Because homologies between mice and human genomes are well established and hereditary abnormalities are similar in both, mice present a valuable animal model to study hereditary hearing disorders in humans. One of the manifestations of hereditary hearing disorders might be in the structure of cochlear elements, such as the gross morphology of the cochlea. Cochlear dimensions, however, are one factor that determines inner ear mechanics and thus hearing function. Therefore, gross cochlear dimension might be important when different strains of mice are compared regarding their hearing. Although several studies have examined mouse inner ear structures on a sub-cellular level, only few have studied cochlear gross morphology. Moreover, the sparse data available were acquired from fixed and dehydrated tissue. Dehydration, however, produces severe distortion of gel-like cochlear structures such as the tectorial membrane and the basilar membrane hyaline matrix. In this study, the hemicochlea technique, which allows fresh mouse cochlear material to be viewed from a radial perspective, was used to provide an itemized study of the dimensions of gross cochlear structures in four mouse strains (CBA/CaJ, 129/SvEv, 129/CD1 and C57BL/6J). Except for the CBA/CaJ, these strains are known to possess genes for age-related hearing loss. The measurements showed no major differences among the four strains. However, when compared with previous data, the thickness measures of the basilar membrane were up to 10 times larger. Such differences are likely to result from the different techniques used to process the material. The hemicochlea technique eliminates much of the distortion caused by dehydration, which was present in previous experiments.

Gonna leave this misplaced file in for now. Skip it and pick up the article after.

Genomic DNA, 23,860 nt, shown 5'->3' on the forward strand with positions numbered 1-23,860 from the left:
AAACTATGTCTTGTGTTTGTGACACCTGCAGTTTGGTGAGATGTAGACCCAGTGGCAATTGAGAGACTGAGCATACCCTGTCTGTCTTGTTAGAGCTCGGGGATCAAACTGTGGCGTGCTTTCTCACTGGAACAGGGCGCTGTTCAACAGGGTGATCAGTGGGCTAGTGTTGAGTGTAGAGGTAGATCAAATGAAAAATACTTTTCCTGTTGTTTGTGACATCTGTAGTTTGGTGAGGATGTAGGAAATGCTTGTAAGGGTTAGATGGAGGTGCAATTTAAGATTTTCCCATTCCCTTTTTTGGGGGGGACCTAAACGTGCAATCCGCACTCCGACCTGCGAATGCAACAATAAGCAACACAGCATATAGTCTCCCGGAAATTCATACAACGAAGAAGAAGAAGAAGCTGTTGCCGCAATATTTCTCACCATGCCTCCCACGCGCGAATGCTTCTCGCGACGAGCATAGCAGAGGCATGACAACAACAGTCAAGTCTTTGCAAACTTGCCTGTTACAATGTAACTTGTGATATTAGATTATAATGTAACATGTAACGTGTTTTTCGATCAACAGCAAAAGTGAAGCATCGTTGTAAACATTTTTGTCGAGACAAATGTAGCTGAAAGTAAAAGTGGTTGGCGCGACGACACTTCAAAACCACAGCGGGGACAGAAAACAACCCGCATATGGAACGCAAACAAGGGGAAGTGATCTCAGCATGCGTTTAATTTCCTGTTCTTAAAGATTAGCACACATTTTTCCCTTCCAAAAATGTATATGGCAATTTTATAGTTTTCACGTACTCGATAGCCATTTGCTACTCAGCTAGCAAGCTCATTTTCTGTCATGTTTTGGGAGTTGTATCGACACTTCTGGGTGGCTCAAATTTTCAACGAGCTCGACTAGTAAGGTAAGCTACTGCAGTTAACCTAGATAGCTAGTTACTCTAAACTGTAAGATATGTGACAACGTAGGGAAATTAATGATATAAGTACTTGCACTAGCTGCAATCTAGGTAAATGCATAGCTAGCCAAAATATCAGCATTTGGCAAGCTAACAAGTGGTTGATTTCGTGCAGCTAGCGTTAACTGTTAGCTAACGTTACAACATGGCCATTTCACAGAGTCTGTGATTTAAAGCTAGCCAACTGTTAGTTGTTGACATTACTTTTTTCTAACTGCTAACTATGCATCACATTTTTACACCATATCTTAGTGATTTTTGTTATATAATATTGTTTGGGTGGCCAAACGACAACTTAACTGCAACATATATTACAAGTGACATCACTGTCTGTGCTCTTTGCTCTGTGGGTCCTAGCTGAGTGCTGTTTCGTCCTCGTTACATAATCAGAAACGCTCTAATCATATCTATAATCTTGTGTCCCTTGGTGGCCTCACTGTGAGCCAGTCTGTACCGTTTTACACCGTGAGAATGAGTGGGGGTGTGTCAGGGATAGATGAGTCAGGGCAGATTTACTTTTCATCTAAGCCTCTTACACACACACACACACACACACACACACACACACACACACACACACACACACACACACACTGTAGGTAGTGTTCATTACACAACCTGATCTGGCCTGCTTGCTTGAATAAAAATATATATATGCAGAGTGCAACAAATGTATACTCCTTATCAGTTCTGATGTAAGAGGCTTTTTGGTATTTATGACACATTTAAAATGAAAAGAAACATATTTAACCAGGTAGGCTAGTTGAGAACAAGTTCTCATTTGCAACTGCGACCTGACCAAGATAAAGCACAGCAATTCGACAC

ASJC Scopus subject areas
- Sensory Systems